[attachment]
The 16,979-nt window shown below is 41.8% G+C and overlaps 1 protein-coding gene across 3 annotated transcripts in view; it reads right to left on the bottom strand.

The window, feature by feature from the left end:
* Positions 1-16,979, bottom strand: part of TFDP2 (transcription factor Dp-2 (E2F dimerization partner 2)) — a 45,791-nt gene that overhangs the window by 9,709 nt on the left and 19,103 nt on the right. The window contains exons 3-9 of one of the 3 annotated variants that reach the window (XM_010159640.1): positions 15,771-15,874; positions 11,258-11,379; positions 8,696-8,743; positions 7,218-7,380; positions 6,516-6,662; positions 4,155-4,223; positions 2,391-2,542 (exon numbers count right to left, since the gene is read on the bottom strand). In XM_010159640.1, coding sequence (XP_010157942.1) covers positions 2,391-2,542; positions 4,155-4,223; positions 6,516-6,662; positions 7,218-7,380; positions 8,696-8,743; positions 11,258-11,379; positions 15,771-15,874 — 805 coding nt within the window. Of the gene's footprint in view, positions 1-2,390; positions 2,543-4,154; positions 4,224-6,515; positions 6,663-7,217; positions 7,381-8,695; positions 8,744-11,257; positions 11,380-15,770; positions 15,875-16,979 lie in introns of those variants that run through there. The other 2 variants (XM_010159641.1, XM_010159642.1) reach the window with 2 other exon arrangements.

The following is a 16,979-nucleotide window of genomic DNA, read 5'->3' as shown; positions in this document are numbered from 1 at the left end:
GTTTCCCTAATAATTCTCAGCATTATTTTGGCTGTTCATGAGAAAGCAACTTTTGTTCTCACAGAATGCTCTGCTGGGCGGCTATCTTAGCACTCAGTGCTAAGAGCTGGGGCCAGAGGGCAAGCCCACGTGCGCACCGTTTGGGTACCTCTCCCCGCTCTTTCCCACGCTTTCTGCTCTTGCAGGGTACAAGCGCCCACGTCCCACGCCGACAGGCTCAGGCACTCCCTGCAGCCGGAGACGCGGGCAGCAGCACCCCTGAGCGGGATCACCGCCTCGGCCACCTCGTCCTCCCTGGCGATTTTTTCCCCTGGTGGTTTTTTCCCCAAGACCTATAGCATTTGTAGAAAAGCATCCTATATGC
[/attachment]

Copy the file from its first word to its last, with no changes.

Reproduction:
The 16,979-nt window shown below is 41.8% G+C and overlaps 1 protein-coding gene across 3 annotated transcripts in view; it reads right to left on the bottom strand.

The window, feature by feature from the left end:
* Positions 1-16,979, bottom strand: part of TFDP2 (transcription factor Dp-2 (E2F dimerization partner 2)) — a 45,791-nt gene that overhangs the window by 9,709 nt on the left and 19,103 nt on the right. The window contains exons 3-9 of one of the 3 annotated variants that reach the window (XM_010159640.1): positions 15,771-15,874; positions 11,258-11,379; positions 8,696-8,743; positions 7,218-7,380; positions 6,516-6,662; positions 4,155-4,223; positions 2,391-2,542 (exon numbers count right to left, since the gene is read on the bottom strand). In XM_010159640.1, coding sequence (XP_010157942.1) covers positions 2,391-2,542; positions 4,155-4,223; positions 6,516-6,662; positions 7,218-7,380; positions 8,696-8,743; positions 11,258-11,379; positions 15,771-15,874 — 805 coding nt within the window. Of the gene's footprint in view, positions 1-2,390; positions 2,543-4,154; positions 4,224-6,515; positions 6,663-7,217; positions 7,381-8,695; positions 8,744-11,257; positions 11,380-15,770; positions 15,875-16,979 lie in introns of those variants that run through there. The other 2 variants (XM_010159641.1, XM_010159642.1) reach the window with 2 other exon arrangements.

The following is a 16,979-nucleotide window of genomic DNA, read 5'->3' as shown; positions in this document are numbered from 1 at the left end:
GTTTCCCTAATAATTCTCAGCATTATTTTGGCTGTTCATGAGAAAGCAACTTTTGTTCTCACAGAATGCTCTGCTGGGCGGCTATCTTAGCACTCAGTGCTAAGAGCTGGGGCCAGAGGGCAAGCCCACGTGCGCACCGTTTGGGTACCTCTCCCCGCTCTTTCCCACGCTTTCTGCTCTTGCAGGGTACAAGCGCCCACGTCCCACGCCGACAGGCTCAGGCACTCCCTGCAGCCGGAGACGCGGGCAGCAGCACCCCTGAGCGGGATCACCGCCTCGGCCACCTCGTCCTCCCTGGCGATTTTTTCCCCTGGTGGTTTTTTCCCCAAGACCTATAGCATTTGTAGAAAAGCATCCTATATGC